In this video we see a fourth option. An electric mountain bike. I like the idea of mountain biking this way. I like the notion that the mountain bike will assist with getting up the hill more efficiently. Several times I have cycled up a 10% gradiant for a distance of 12.7 kilometres. With the mountain bike I use it takes 2 hours of almost non stop pedalling. It leaves me with little energy to enjoy going off road at the top. With a flyer I’d let the bike get me to the fun part and then use my own power to play up there.

I won’t buy one of these bikes but the video is interesting to watch.

First World War Via Ferrata and the tunnels dug by soldiers.

For two years I have been doing research to find as much information as possible on the topic of via ferrata. Visiting the via ferratas which date back to the 1914-18 war would be interesting. In this short video recording we see some of the tunnels dug in to the mountain as well as where soldiers would have slept.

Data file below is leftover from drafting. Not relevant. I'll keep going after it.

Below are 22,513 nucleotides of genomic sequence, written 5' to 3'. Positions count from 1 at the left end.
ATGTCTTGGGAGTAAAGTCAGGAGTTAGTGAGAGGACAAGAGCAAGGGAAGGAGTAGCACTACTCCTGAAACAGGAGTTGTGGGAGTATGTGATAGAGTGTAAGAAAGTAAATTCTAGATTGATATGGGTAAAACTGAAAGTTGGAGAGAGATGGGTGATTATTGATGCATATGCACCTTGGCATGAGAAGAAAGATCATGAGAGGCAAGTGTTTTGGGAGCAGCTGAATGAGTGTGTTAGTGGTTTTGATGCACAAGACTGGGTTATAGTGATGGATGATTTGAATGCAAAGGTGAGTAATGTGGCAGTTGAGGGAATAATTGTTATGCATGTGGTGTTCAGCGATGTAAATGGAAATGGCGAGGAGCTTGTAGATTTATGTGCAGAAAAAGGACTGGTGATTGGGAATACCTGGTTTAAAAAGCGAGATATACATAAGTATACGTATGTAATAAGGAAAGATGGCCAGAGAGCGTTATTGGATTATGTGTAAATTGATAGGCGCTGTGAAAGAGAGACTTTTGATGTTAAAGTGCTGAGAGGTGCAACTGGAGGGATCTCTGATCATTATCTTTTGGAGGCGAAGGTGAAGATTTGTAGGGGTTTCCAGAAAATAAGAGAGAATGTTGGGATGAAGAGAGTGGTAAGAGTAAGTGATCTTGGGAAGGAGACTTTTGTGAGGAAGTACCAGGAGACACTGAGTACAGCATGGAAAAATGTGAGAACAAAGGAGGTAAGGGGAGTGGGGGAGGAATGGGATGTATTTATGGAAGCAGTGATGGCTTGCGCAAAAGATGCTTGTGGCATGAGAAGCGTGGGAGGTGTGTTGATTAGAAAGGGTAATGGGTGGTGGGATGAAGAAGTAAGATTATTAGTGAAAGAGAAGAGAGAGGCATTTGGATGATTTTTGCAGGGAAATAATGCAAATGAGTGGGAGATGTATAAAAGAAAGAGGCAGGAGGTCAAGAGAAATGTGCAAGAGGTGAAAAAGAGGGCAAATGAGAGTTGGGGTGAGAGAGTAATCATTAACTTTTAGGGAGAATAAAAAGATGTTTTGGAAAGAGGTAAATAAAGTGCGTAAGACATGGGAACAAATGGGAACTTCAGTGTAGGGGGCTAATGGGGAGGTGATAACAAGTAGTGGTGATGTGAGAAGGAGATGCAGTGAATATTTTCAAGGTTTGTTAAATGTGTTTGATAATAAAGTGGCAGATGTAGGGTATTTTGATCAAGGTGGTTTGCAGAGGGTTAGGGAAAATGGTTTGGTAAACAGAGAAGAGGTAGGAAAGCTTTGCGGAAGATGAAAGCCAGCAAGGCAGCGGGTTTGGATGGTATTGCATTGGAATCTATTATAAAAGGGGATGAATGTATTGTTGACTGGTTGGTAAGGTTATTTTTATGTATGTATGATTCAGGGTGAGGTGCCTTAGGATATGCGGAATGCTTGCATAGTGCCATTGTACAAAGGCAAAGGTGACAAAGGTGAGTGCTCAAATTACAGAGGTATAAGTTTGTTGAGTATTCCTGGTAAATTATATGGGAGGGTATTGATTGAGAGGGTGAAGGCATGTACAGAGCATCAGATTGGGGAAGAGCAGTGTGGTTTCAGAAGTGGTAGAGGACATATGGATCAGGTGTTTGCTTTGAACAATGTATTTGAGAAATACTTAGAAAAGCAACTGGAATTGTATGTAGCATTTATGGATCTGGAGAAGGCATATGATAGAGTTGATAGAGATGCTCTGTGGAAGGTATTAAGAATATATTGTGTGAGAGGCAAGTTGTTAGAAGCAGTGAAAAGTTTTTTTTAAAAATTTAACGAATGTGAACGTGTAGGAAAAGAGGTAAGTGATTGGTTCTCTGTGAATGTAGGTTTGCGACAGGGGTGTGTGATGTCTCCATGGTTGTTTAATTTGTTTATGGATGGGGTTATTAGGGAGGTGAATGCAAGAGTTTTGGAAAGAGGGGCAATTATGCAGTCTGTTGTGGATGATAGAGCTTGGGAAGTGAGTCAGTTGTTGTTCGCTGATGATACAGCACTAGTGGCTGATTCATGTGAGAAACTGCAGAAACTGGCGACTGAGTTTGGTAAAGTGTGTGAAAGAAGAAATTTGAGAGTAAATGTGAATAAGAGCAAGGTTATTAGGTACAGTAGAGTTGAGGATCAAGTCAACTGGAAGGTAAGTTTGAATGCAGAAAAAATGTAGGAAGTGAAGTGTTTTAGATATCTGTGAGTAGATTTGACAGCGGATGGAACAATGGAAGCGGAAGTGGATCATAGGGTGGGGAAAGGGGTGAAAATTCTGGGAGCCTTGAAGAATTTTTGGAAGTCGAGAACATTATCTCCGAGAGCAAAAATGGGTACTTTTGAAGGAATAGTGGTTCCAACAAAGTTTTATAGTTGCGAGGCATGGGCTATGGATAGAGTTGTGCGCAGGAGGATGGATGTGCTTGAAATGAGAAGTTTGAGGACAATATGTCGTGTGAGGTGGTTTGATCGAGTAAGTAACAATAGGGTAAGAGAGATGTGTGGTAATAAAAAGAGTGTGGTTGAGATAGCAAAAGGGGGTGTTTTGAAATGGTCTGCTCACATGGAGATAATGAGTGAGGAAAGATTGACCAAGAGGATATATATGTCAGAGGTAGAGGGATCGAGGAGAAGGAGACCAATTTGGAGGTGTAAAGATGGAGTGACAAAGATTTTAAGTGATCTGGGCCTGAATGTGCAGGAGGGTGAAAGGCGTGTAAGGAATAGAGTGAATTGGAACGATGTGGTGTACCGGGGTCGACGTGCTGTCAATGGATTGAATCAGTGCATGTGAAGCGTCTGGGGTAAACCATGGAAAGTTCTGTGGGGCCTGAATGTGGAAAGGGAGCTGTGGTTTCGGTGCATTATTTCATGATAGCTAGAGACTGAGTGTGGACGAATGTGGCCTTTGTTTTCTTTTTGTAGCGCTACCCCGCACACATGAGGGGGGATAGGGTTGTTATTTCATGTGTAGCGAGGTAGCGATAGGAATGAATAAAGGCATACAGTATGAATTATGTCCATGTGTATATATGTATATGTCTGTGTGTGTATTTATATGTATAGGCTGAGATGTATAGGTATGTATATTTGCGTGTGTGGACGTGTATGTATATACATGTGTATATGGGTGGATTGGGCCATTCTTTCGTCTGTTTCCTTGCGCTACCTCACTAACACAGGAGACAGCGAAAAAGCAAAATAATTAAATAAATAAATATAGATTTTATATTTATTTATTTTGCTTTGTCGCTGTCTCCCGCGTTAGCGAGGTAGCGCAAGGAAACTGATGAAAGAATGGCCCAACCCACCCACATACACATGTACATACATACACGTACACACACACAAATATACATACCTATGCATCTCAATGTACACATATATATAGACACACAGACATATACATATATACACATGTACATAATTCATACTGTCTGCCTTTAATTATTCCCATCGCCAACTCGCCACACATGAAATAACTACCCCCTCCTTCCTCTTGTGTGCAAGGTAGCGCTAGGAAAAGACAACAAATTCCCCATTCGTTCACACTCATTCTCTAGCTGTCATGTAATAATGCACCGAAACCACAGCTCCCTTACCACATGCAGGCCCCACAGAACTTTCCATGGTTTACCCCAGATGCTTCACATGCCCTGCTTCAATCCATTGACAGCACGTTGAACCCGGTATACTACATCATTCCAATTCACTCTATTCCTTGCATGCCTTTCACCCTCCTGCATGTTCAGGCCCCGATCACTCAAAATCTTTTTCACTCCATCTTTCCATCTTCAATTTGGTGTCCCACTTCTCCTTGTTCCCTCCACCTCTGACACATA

Via ferrata is not just a sport to see nice landscapes. Historic exploration is also possible.

The Decelerators

The Decelerators from Mark Slutsky on Vimeo.

An interesting look at life and the moment that people choose to remain in. They say that it’s about time, but for me it’s about a sentiment. It’s about life and how it continues and as everyone else reaches their stop we feel that we are left alone. It is not about solitude but rather about finding the moment that we want to preserve. Not Nostalgia, as the moment is preserved.